What is Rigoletto it about? This sounds like a simple question, which could be answered by telling the story of the Duke of Mantua, the city of Mantua, his hunchback jester and the jester’s daughter, Gilda. A story of love, deception, revenge, and death. The story, of course, is so close to the one told by playwright and poet Victor Hugo in his play Le Roi s’amuse (The King has fun), that they could appear the same thing. But anyone who loves opera will not be satisfied by this explanation. In the best operas, music is much more than an accompaniment to the story: it is through the power of music that the story unfolds into the drama. Verdi fell literally in love with Hugo’s play and was determined to translate it into music; despite his librettist Francesco Maria Piave‘s concerns, particularly over the fourth act culminating in the deposition of a dying Gilda in a bag. In a letter dated June 1850, Verdi explains the reasons he suggested as a title for the opera Monterone’s curse or, by the short, The Curse. “The subject is the curse as a moral element: A distraught father who mourns the honor taken away from his daughter, a […]
I Capuleti e i Montecchi is considered by many Bellini’s first masterpiece. It certainly recalls in many ways the great belcanto era, particularly in the way the roles are organized: the mezzo-soprano as male protagonist, the soprano as his lover, the tenor as the hero’s rival, bass and bariton respectively as the noble father and the tyrant. However, Capuleti is not strictly a belcanto opera because of its intimate and at times dramatic atmosphere. So much so that the many embellishments, counterbalanced by a well-defined melodic core, are not ornamentation anymore but start to take an expressive connotation.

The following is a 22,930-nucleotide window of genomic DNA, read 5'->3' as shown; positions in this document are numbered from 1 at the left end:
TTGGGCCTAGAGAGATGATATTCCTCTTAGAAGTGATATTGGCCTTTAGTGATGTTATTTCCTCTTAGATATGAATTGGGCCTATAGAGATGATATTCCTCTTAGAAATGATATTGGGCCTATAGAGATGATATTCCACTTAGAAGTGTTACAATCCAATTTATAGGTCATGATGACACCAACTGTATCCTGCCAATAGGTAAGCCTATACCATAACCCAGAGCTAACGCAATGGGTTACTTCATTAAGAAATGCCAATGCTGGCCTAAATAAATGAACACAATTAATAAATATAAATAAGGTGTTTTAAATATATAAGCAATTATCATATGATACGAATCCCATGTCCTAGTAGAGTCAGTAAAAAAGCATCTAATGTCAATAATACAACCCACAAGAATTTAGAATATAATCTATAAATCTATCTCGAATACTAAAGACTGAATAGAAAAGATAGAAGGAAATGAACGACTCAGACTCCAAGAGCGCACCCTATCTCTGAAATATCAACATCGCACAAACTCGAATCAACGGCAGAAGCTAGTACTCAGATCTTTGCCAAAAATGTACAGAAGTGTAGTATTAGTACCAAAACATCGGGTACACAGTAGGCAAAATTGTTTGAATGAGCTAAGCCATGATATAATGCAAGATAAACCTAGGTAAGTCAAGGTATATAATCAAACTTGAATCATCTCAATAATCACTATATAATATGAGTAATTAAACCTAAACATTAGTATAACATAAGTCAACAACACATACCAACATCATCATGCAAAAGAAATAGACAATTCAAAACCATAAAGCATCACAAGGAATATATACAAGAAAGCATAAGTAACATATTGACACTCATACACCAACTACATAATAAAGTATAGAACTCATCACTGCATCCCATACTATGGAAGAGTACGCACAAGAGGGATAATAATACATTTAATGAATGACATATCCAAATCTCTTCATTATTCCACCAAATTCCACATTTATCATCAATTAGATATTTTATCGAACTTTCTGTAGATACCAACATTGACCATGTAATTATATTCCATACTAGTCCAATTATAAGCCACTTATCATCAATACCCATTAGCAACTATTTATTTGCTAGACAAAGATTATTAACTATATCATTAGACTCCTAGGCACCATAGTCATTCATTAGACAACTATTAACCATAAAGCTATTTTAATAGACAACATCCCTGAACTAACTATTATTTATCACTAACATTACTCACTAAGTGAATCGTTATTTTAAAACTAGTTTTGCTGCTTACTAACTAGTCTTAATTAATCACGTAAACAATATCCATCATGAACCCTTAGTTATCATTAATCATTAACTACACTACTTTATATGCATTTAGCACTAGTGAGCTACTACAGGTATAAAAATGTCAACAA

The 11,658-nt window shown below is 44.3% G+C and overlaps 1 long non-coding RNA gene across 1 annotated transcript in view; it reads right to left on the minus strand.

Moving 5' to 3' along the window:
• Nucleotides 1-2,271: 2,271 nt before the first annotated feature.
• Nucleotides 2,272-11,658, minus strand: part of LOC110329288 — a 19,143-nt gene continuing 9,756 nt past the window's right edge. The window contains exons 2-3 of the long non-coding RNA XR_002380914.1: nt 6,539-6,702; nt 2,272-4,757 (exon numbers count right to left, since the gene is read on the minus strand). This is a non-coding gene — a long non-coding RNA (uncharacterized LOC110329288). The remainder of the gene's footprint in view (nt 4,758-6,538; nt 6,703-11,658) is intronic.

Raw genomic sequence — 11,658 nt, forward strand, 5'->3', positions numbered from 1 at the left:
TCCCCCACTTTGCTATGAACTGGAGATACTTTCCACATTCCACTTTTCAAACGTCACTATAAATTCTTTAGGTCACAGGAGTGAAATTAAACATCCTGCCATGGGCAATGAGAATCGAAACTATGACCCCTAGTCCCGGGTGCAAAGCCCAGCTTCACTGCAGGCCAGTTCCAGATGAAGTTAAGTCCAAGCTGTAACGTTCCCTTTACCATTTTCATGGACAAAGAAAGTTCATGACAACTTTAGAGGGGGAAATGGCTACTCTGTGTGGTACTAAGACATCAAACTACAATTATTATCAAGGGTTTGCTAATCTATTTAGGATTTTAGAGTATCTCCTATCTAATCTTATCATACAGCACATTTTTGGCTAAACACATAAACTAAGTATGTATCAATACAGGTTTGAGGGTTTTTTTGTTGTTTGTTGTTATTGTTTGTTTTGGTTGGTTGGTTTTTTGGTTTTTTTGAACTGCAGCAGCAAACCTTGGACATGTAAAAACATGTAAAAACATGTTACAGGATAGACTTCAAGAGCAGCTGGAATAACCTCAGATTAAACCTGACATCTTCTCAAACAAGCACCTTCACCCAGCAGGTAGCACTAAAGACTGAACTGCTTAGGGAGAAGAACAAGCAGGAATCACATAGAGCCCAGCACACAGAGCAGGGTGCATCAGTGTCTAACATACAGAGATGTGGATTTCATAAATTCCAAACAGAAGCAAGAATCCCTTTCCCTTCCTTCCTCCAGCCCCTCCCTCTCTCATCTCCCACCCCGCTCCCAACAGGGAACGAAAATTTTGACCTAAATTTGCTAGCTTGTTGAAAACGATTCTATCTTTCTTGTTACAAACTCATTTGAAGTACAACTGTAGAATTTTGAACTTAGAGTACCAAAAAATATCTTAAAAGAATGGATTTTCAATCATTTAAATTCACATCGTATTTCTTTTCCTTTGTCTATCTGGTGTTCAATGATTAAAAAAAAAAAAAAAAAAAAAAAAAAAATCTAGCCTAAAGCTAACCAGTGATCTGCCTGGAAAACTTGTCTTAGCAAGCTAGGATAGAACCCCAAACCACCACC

Operatic voices are divided into 4 categories: soprano (high female), alto (low female), tenor (high male) and bass (low male). There are also 2 intermediate voices: mezzo soprano, female voice and baritone, male voice between tenor and bass. There are many more subtle distinctions used to define the range, tone, colour and timbre of a voice. They developed as a consequence of increasingly demanding roles which required more specific vocal types.
At the beginning of his carrier, Donizetti writes mainly for the small theatres in Venice. Every new work by the young maestro was welcomed and praised by the press, as an original new development of Rossini’s style. Anna Bolena and L’Elisir d’Amore both premiered in Milan on librettos by Felice Romani, finally launched Donizetti as one of the most prominent European opera composers. These two masterpieces are the first of a list of milestones written by Donizetti that mark the history of romantic Italian theatre.